America’s largest independent family-owned producer of distilled spirits, Heaven Hill is the second largest repository of aging bourbon in the U.S., with an inventory exceeding 1.5 million barrels.
In 1996, a fire destroyed the original distillery, but like a phoenix rising from the ashes, Heaven Hill came back better than ever with an impressive new facility and further plans for expansion. For a truly memorable experience, try the “You Do Bourbon” experience, where visitors can fill, cork, and label their own bottle of Angel’s Envy Single Barrel Kentucky Straight Bourbon.
Another Heaven Hill fan favorite is the 270-degree projection theater located in what is believed to be the world’s largest bourbon barrel.
Bardstown Bourbon Company
With a commitment to innovation and sustainability, Bardstown Bourbon Company, opened in 2016, offers what is frequently referred to as a “Napa-style experience in the heart of bourbon country.” Beautifully situated on 100 acres of working farmland, the campus features a state-of-the-art distillery and a vintage whiskey library.
In the architecturally stunning main building, you can belly up to a full-service bar for a classic bourbon cocktail or book a table at Bottle & Bond Kitchen. Through its floor-to-ceiling glass wall, you’ll view the working distillery while savoring Kentucky specialties.
Oscar Getz Museum of Whiskey History
If you need a break from sipping bourbon, head to Oscar Getz Museum of Whiskey History to discover more about the commonwealth’s signature beverage.
This building from 1826 has been reincarnated as a seminary, Civil War hospital, orphanage, and boys prep school.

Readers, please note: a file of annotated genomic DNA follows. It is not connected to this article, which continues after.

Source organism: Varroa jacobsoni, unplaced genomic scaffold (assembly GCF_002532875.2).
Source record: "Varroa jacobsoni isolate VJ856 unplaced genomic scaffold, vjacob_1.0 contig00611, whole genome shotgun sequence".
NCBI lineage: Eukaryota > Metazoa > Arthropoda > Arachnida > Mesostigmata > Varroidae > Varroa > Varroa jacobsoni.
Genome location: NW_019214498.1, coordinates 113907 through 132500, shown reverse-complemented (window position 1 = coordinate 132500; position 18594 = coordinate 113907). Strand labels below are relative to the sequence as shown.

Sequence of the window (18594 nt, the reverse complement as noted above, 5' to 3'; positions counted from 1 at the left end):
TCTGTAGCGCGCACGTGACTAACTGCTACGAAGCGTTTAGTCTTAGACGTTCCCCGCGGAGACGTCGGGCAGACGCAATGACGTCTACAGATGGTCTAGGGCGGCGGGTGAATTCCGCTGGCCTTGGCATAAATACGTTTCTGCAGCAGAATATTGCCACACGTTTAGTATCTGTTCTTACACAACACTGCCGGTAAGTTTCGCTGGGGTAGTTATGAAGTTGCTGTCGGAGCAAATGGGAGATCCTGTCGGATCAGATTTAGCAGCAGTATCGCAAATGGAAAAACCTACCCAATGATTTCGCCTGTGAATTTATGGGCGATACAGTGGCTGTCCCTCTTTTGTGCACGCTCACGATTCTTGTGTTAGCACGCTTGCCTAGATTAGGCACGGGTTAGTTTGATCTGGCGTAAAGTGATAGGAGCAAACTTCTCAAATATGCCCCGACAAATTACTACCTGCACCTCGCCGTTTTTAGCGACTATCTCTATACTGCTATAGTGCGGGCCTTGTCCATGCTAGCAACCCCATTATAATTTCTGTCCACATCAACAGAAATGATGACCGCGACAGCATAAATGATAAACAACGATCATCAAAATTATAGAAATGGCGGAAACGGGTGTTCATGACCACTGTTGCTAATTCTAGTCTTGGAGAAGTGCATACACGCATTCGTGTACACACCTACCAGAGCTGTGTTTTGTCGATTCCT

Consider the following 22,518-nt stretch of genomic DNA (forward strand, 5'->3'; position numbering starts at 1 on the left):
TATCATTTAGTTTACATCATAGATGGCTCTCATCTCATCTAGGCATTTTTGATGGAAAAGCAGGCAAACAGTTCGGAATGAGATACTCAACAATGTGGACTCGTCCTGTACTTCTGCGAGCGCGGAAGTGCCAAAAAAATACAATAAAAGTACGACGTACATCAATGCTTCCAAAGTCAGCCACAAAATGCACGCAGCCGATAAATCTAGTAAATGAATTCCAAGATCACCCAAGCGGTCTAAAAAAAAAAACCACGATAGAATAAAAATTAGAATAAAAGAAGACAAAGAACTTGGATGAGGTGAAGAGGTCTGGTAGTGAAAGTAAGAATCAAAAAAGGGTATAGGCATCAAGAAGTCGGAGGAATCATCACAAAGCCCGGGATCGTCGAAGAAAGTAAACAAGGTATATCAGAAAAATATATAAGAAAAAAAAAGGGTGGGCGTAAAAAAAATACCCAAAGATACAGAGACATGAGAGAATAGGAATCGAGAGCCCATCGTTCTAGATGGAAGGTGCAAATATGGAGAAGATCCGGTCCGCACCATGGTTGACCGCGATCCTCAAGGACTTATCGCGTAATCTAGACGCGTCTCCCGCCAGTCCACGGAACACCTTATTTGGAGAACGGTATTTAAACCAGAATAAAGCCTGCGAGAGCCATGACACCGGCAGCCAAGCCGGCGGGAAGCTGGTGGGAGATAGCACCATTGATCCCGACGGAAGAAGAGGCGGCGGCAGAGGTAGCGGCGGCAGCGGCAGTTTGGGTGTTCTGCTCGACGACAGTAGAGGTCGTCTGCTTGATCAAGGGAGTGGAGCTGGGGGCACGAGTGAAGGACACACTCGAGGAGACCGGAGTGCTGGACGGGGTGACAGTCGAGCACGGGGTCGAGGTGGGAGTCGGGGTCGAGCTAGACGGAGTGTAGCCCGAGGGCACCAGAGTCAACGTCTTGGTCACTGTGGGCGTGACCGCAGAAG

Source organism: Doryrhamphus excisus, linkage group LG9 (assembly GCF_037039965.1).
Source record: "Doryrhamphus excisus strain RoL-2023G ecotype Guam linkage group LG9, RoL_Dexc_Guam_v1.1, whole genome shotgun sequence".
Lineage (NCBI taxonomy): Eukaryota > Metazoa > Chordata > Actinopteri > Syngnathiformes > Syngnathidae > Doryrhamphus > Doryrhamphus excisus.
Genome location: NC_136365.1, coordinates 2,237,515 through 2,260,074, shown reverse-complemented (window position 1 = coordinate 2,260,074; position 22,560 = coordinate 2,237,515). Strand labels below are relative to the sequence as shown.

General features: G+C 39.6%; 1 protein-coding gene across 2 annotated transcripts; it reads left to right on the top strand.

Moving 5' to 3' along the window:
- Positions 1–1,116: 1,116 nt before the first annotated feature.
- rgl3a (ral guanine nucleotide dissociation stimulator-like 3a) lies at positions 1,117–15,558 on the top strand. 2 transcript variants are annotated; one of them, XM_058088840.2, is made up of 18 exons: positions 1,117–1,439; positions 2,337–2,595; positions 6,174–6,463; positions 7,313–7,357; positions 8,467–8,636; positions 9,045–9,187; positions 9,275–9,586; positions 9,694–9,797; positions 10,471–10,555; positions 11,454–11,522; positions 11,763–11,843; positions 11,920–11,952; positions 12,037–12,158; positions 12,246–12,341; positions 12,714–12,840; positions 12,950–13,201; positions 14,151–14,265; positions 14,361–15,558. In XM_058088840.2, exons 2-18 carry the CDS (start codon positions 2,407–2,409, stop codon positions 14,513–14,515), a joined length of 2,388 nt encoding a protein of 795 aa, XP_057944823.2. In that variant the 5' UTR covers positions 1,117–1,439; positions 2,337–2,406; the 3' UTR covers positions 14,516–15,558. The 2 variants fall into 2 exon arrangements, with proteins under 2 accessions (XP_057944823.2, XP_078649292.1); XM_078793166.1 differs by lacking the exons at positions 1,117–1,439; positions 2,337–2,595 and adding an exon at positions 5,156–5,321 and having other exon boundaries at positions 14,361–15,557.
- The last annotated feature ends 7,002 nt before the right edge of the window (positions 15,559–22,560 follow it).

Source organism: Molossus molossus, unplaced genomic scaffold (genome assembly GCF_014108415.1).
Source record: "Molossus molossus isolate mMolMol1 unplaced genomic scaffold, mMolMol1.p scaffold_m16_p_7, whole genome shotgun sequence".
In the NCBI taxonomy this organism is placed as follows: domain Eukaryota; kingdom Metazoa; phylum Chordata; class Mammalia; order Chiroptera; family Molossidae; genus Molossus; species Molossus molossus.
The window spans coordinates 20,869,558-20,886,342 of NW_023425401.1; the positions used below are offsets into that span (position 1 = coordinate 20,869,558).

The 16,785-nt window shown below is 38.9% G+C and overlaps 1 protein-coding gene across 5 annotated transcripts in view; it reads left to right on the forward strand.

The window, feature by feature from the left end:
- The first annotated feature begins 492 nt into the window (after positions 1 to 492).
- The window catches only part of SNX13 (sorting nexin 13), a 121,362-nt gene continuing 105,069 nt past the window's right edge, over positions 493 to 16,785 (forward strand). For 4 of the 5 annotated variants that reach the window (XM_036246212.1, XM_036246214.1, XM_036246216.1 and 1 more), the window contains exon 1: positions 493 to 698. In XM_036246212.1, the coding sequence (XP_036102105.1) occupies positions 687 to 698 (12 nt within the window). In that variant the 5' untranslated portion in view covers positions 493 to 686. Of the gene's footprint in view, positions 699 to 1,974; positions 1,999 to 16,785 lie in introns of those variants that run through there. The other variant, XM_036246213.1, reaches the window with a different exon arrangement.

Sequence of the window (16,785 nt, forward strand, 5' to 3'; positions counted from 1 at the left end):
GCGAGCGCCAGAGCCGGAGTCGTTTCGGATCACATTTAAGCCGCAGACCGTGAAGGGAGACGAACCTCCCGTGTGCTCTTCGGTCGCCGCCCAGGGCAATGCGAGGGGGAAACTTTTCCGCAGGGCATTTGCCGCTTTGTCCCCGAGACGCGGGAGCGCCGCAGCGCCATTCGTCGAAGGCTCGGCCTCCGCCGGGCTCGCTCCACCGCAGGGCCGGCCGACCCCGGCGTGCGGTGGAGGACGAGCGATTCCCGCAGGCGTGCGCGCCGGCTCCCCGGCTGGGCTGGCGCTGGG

The founder, Oscar Getz, has assembled a collection of quirky items – from a flask damaged in a saloon raid by the hatchet-wielding temperance leader Carrie Nation, to George Washington’s copper still from his side hustle distilling whiskey.
The standout exhibit, however, is the whimsical display, “What’s Your Pleasure, Mr. President?” showing 42 presidents, favorite libation in hand. From George Washington’s claret to Harry Truman’s bourbon and branch water, America’s Commanders-in-Chief have been a cocktail-loving bunch.
The Old Talbott Tavern
Since 1779, The Old Talbott Tavern, the commonwealth’s most famous resting place and home to the world’s oldest bourbon bar, has hosted a bevy of famous guests, including ghosts!
If the walls could talk, what tales they would tell. They would speak of five-year-old Abraham Lincoln overnighting here with his parents who were in town trying to settle a land dispute (they lost, resulting in their move to Indiana).
They would tell of exiled French king Louis Phillippe, who amused himself by painting the wall murals uncovered a century-and-a-half after his visit.
They would tell of the dozen bullet holes fired by outlaw Jesse James into those murals. As the story goes, Jesse, a man who loved his bourbon, stumbled to his room after a night of indulgence. Mistaking the mural’s painted birds for real ones, he got off 12 rounds before realizing his error.
Other guests include Daniel Boone, Andrew Jackson, John James Audubon and General George Patton. George Rogers Clark operated his military headquarters here during the Revolutionary War, and Queen Marie of Romania enjoyed a fashionable lunch in the tavern. Look for mysterious shadows and orbs and the ghostly presences of the lady in white and Jesse James.
Ghostly presences aren’t surprising when you think of it. Bardstown has been haunting visitors for the past 243 years with memories they won’t soon forget.